Geoffroy’s Tamarin
Geoffroy's Tamarin Panama

Geoffroy’s Tamarin
Sanguinus geoffroyi

Photo by Doug Weschler

Geoffroy’s Tamarin, also known as the Panamanian Tamarin, Rufous-naped Tamarin, and locally in Panama as “mono titi,” is a Callitrichid monkey similar to marmosets of South America, and the only tamarin species native to Central America. This small, squirrel-sized monkey has a mottled black and creamy-yellow back, a mostly white front and legs, and a long, black, non-prehensile tail with red at the base. Geoffroy’s Tamarins inhabit humid tropical rainforests of eastern and central Panama, living predominantly in the sub-canopy and shrub levels. They feed on flowers, fruit and insects. One of their favorite foods is the flowers/fruit of the Cecropia tree. The Canopy Tower is surrounded by these trees, and about three times daily, a family of 9 tamarins comes around to feed, and you can see them right from the dining room—a couple meters or less away! They often announce their arrival by giving birdlike twitters or whistles, so always have your binoculars and cameras ready for this special moment. As this picture shows, the young are carried on the back of an adult member of the group; it can be either parent or another member of the family (in this case the young is being carried by a male). Female Geoffroy’s Tamarins usually give birth to twins.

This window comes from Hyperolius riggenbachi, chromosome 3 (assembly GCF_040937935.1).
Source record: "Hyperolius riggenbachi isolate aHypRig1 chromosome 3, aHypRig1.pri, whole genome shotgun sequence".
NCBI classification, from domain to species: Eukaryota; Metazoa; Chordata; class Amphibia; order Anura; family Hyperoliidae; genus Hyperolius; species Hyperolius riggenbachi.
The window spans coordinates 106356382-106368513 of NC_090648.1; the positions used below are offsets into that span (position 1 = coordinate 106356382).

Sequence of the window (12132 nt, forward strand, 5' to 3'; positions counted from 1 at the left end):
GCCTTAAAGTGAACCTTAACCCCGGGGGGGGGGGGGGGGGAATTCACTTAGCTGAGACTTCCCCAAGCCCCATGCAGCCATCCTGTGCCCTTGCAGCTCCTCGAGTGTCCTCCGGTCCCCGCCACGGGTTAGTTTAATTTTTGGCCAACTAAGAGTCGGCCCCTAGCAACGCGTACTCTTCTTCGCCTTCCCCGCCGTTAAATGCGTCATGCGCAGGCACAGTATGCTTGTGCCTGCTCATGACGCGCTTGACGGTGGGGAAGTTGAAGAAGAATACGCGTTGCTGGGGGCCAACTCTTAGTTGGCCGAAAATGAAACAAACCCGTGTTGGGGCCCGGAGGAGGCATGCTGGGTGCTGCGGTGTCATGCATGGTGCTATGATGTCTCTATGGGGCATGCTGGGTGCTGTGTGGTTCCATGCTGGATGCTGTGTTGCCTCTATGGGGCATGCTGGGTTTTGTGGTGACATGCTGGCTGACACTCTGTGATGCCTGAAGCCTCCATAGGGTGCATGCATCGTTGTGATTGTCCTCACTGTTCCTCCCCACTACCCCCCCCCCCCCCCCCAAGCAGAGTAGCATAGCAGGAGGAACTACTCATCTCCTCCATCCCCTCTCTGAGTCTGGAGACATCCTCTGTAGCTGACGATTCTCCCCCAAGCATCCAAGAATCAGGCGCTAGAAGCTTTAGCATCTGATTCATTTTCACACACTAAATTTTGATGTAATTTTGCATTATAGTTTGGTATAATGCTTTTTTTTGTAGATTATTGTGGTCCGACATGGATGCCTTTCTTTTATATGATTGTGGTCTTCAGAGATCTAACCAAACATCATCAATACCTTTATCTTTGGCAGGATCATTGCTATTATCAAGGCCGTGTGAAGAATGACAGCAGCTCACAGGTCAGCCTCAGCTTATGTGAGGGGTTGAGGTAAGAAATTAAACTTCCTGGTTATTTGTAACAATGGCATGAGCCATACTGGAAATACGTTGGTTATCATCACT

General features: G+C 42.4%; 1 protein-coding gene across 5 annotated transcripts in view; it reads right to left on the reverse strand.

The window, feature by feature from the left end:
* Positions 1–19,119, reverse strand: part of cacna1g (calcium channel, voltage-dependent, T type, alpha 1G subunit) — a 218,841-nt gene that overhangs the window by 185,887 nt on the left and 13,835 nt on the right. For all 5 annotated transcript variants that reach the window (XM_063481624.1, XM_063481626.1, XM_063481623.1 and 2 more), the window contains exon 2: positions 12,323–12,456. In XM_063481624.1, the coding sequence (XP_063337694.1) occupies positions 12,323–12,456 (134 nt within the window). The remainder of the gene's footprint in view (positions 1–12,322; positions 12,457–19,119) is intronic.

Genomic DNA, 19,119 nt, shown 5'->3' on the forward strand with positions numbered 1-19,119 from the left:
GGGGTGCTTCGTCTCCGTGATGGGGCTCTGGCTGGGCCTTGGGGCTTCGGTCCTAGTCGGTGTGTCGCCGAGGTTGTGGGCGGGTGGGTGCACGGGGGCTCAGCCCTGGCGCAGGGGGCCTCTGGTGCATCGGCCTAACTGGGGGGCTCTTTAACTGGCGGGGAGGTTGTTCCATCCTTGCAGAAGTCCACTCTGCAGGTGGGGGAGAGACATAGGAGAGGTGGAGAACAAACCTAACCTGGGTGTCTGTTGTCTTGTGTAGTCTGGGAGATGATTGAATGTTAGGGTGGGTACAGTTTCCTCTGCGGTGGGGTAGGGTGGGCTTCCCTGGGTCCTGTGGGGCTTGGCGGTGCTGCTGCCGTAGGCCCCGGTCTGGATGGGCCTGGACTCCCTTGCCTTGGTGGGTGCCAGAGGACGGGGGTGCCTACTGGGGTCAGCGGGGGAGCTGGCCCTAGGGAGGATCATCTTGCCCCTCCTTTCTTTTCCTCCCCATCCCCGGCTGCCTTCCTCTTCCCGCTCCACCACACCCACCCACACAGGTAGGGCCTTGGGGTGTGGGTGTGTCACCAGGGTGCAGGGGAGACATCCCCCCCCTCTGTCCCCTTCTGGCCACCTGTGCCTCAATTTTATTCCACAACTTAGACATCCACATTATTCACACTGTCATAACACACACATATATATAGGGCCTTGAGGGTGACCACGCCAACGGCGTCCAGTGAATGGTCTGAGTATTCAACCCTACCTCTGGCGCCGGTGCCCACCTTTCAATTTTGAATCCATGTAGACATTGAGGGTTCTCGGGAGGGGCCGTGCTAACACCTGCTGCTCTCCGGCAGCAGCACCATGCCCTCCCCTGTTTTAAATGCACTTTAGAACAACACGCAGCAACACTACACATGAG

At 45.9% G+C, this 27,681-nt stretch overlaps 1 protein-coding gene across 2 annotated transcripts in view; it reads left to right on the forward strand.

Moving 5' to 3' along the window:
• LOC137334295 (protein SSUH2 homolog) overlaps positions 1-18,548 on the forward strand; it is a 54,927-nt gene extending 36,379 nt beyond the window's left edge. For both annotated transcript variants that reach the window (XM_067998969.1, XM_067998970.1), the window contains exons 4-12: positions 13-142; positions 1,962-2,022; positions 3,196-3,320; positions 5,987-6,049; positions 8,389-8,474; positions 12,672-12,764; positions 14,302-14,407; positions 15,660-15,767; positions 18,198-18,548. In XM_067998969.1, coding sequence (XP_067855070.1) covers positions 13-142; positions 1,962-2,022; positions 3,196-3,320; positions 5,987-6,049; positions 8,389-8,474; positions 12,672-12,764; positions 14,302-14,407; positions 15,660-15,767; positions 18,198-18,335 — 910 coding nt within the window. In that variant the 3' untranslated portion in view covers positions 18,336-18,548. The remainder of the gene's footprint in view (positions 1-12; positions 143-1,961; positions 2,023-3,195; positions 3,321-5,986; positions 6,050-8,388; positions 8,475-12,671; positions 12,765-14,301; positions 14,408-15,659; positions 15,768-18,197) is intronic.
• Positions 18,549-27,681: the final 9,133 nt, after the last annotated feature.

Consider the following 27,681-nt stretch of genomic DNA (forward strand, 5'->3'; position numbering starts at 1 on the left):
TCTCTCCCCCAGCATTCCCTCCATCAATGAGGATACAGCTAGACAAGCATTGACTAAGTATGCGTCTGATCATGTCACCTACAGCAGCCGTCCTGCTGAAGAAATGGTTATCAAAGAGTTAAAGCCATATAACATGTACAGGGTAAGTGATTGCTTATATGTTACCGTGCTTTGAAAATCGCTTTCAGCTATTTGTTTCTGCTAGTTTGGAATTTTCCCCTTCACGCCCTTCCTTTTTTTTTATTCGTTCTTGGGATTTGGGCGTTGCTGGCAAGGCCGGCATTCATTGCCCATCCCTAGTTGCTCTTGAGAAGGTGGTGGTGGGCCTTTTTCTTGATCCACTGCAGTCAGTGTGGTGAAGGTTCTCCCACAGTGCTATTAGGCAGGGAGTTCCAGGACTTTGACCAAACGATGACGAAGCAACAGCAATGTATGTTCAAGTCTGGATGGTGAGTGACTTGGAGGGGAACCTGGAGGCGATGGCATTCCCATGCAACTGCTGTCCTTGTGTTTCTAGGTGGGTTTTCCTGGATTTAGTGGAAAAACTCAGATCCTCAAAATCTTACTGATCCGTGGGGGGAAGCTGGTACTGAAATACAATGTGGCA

Geoffroys Tamarin

Geoffroy’s Tamarin and baby by José R. Soto